Types of braces
Many of us pass up the opportunity of braces in our self-conscious teenage years only to regret that decision as we grow older. If you’re self-conscious about your smile and are considering what orthodontic options might be open to you, this article explains the different types of braces currently available.
Traditional metal braces
The traditional metal braces that your dentist possibly discussed with you when you were younger are still the most commonly used. Why is this? They are exceptionally strong and can withstand most types of treatment. They are also typically the least expensive of all braces.
With metal braces, a bracket is glued on to each tooth and the wires themselves can be silver or gold in colour, which can look really attractive. Most traditional metal braces require an O-shaped elastic band (ligatures) to keep the arch wire and brackets attached to each other. These days, you have a choice of ligature colours to individualise the appearance of your braces.
Traditional metal braces can deliver excellent results over a typical treatment period of two years. You may need to adapt your diet a bit while wearing them and take extra special care when cleaning your teeth. Check out some of our FAQs on adult orthodontics.
Ceramic braces are made of composite materials with varying levels of transparency or tooth-coloured materials, making them a favourite choice amongst adults who are worried about the cosmetic appeal of their braces. The clear ceramic braces do not usually stain, although the clear or white metal ties may pick up some discolouration from what you eat and drink. Fortunately, these are changed every time an adjustment is made (typically monthly) so it shouldn’t be a significant problem.
Although ceramic braces are strong, they are less resilient than traditional metal braces and can wear down the enamel on your teeth, so they may not be recommended for some biting patterns. The treatment may take slightly longer than with metal braces and cost more. However, for many people, the cosmetic appeal is the deciding factor.
Lingual braces are bonded to the back of your teeth instead of in front, making them the most discreet brace option currently available as they are completely invisible when you smile. Not every dental practice will offer lingual braces because of the training and expertise required to fit them. They can also be more uncomfortable to have fitted and adjusted because of the smaller inner arch. As you might expect, lingual braces are more expensive than traditional metal braces because of the smaller fit and specialist knowledge your orthodontist needs to have.
Invisible braces/adult orthodontics
There are a number of invisible braces or clear aligners now available. These each have different benefits. Popular orthodontic products include Invisalign, the Inman Aligner, Six Month Smiles and Clearstep.
Invisible orthodontics tend to use clear positioners or aligners that are barely visible when worn. They are also removable, which means that you can take them out when eating and cleaning your teeth. As a result, they are less likely to cause gum problems or tooth decay than fixed metal braces.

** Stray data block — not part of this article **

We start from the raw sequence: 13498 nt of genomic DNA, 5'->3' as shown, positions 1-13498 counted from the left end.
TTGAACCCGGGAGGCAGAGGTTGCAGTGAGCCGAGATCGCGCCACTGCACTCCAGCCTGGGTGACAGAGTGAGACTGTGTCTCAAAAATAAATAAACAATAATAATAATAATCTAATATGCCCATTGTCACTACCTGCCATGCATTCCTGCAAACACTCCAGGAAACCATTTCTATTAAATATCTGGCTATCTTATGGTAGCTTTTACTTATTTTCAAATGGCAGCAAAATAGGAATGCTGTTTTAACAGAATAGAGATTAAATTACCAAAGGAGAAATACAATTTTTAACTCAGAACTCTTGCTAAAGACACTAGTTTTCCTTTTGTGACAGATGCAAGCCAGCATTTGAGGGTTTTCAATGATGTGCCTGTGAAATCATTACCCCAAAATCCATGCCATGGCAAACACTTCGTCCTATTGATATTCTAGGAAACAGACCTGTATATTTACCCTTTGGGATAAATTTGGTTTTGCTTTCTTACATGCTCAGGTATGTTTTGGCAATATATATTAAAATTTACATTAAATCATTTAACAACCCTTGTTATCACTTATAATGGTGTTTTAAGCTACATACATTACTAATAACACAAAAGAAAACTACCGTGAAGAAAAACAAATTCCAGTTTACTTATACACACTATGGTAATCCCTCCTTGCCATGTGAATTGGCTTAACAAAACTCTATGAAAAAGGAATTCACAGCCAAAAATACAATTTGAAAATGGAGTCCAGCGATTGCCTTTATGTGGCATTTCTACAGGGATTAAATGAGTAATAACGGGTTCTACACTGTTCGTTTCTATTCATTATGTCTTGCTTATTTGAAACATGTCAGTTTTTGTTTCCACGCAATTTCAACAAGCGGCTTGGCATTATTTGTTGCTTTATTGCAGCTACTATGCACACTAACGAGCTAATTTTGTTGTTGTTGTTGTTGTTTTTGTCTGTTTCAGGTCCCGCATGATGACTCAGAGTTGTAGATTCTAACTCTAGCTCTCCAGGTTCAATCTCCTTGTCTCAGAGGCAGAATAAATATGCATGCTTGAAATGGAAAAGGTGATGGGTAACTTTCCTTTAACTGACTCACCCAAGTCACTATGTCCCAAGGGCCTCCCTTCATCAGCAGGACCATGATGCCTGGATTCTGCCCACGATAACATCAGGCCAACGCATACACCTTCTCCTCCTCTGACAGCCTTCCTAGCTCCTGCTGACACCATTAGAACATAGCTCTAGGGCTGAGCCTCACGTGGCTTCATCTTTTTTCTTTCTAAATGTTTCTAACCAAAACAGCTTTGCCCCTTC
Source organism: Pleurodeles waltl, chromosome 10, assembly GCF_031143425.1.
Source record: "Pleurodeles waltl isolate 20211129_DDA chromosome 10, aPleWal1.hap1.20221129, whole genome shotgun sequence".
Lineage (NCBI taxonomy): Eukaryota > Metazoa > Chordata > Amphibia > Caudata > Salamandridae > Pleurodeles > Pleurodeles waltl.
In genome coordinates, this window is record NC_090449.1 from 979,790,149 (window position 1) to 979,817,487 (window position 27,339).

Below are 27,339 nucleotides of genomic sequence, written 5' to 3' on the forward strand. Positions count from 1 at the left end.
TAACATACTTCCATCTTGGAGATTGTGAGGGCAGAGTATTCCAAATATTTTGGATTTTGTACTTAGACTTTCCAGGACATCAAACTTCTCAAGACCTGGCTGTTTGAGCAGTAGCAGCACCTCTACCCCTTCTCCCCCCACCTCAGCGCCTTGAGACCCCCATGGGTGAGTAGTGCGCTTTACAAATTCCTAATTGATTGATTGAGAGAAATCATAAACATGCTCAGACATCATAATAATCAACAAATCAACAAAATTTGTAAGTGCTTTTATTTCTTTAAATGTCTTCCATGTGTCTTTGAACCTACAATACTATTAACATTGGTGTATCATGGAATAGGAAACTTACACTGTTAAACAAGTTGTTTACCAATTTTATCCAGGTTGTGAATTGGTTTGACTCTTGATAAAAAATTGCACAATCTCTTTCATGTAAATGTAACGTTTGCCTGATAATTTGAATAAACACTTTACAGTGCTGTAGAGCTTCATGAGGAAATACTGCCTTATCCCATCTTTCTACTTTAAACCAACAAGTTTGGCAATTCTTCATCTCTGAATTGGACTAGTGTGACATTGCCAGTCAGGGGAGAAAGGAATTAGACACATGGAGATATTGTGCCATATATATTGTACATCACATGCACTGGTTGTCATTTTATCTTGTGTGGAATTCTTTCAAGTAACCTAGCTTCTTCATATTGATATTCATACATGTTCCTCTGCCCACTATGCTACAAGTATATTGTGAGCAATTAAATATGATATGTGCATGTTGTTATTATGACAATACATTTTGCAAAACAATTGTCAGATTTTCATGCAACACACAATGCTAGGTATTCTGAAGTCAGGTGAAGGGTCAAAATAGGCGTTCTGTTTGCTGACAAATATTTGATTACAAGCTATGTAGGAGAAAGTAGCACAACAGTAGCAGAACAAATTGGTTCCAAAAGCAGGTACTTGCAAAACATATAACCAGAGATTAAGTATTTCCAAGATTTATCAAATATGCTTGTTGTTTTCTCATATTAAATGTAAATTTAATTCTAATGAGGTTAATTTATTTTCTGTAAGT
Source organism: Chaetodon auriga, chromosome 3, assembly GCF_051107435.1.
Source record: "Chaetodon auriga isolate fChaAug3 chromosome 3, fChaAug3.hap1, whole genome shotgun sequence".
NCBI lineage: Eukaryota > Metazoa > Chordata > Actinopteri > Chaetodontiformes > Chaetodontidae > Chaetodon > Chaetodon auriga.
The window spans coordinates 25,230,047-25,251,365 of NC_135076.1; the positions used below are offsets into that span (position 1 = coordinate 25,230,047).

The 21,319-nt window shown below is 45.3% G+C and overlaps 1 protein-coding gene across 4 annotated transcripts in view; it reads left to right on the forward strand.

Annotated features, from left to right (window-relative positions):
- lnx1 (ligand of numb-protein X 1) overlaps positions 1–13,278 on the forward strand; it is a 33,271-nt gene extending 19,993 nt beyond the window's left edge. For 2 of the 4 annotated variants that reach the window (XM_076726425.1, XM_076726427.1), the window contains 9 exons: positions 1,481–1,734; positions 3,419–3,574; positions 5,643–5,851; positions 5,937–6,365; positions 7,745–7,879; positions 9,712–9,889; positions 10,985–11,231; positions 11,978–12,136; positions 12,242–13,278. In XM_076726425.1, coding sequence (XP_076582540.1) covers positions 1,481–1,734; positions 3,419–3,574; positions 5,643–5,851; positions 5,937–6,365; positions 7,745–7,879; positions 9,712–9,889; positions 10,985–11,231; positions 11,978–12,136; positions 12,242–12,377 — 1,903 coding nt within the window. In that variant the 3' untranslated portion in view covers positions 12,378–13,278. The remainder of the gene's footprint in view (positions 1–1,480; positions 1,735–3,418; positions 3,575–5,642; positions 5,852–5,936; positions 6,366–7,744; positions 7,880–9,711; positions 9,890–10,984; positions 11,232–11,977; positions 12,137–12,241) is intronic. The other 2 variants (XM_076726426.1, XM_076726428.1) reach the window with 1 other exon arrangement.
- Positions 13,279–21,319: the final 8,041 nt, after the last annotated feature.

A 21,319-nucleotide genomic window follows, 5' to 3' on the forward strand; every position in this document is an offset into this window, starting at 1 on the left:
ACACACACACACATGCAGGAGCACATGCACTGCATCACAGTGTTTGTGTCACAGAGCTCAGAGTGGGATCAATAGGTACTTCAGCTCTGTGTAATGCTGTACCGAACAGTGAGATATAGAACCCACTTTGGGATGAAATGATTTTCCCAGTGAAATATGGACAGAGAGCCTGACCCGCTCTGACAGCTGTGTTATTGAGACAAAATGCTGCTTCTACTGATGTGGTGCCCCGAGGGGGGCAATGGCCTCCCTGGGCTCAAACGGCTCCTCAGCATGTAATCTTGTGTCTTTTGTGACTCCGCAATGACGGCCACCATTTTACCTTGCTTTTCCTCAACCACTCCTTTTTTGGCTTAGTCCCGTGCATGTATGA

Invisible orthodontics are generally used to target specific problems, such as crooked front teeth, which means that the treatment time is faster but less likely to offer a ‘whole mouth’ solution. Invisalign aligners, for example, are excellent for treating mild teeth alignment or crooked front teeth but they won’t be suitable for every adult. Invisible orthodontics are not usually suitable for children, although there may be different product options that we can advise you about.
As invisible orthodontics are usually removable, there is a temptation to take them out regularly but, to be effective, the aligners should be worn as much as possible. With Invisalign, this would mean 20-22 hours a day. Wearing your aligners sporadically can lengthen the treatment times and add extra costs because different aligners need to be made.
Invisible aligners are made from modern, lightweight materials that offer a high level of comfort for the wearer. There are no brackets or wires to catch against your tongue or gums. You may experience some discomfort, as with all braces, simply because of the pressure exerted by the aligner to reposition your teeth.
Self-litigating braces Self-litigating braces are similar to traditional metal braces but with one major exception - they do not feature the elastic ligatures. Instead, the arch wire of the brace is held in place by a clever sliding mechanism that reduces the amount of pressure exerted on the teeth and eliminates the need for tightening.
Self-litigating braces tend to be lighter, smaller and more aesthetically-pleasing than traditional metal braces, although thicker wires are used successively, resulting in shorter treatment times and fewer adjustments. Another great benefit of self-litigating braces is that it is not usually necessary to remove any of your teeth.
Although self-litigating braces are easier to keep clean than traditional metal braces, they are still attached to your teeth and cannot be removed during treatment. As a result, it’s essential that you clear carefully around the braces and that you avoid too much sugar consumption.
To find out more about which braces would be best for you, give us a call on 01622 761067 or fill in a form.Types of braces